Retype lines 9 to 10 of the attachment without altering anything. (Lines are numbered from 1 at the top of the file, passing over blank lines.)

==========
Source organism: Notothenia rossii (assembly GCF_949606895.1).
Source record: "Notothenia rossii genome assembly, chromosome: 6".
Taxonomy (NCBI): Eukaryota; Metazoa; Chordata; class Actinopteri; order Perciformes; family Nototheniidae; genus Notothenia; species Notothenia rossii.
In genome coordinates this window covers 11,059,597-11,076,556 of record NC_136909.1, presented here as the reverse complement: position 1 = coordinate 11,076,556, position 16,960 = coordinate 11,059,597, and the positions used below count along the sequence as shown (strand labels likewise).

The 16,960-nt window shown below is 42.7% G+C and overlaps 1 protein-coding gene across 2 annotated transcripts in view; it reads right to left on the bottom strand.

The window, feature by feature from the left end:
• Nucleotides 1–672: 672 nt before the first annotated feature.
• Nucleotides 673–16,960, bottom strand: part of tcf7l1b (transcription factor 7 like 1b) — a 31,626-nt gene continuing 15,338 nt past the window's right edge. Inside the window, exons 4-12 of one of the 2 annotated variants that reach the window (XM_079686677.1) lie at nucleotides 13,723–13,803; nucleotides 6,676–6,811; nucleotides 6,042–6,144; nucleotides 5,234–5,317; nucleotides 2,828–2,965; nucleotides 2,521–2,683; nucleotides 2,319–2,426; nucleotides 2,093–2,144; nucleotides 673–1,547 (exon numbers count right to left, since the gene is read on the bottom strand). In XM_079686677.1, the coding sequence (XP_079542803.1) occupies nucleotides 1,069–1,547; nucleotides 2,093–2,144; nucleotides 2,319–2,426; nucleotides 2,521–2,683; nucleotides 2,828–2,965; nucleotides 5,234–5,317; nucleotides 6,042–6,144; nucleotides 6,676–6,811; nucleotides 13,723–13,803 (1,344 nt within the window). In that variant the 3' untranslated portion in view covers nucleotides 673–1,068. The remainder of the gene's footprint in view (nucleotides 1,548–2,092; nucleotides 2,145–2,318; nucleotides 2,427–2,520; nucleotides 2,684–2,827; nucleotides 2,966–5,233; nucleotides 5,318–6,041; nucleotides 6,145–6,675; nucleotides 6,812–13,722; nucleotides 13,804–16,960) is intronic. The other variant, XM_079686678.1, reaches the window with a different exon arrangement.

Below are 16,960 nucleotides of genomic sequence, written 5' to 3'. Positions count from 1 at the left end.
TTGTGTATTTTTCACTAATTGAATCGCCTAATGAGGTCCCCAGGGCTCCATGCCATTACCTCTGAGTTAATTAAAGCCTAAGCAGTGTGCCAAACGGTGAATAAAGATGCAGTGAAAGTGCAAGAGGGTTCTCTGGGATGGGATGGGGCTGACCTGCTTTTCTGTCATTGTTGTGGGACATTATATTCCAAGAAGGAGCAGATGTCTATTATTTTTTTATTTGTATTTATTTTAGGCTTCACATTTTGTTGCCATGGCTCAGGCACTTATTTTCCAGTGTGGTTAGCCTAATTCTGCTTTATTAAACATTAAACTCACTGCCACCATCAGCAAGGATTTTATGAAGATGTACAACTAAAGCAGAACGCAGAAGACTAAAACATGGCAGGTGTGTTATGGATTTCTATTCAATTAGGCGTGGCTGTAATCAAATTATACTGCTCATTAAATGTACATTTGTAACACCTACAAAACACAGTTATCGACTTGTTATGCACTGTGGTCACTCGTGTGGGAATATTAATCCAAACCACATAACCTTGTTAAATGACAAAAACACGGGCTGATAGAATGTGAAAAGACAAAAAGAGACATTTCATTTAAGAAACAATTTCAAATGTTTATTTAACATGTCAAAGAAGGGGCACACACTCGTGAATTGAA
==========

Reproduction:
Below are 16,960 nucleotides of genomic sequence, written 5' to 3'. Positions count from 1 at the left end.
TTGTGTATTTTTCACTAATTGAATCGCCTAATGAGGTCCCCAGGGCTCCATGCCATTACCTCTGAGTTAATTAAAGCCTAAGCAGTGTGCCAAACGGTGAATAAAGATGCAGTGAAAGTGCAAGAGGGTTCTCTGGGATGGGATGGGGCTGACCTGCTTTTCTGTCATTGTTGTGGGACATTATATTCCAAGAAGGAGCAGATGTCTATTATTTTTTTATTTGTATTTATTTTAGGCTTCACATTTTGTTGCCATGGCTCAGGCACTTATTTTCCAGTGTGGTTAGCCTAATTCTGCTTTATTAAACATTAAACTCACTGCCACCATCAGCAAGGATTTTATGAAGATGTACAACTAAAGCAGAACGCAGAAGACTAAAACATGGCAGGTGTGTTATGGATTTCTATTCAATTAGGCGTGGCTGTAATCAAATTATACTGCTCATTAAATGTACATTTGTAACACCTACAAAACACAGTTATCGACTTGTTATGCACTGTGGTCACTCGTGTGGGAATATTAATCCAAACCACATAACCTTGTTAAATGACAAAAACACGGGCTGATAGAATGTGAAAAGACAAAAAGAGACATTTCATTTAAGAAACAATTTCAAATGTTTATTTAACATGTCAAAGAAGGGGCACACACTCGTGAATTGAA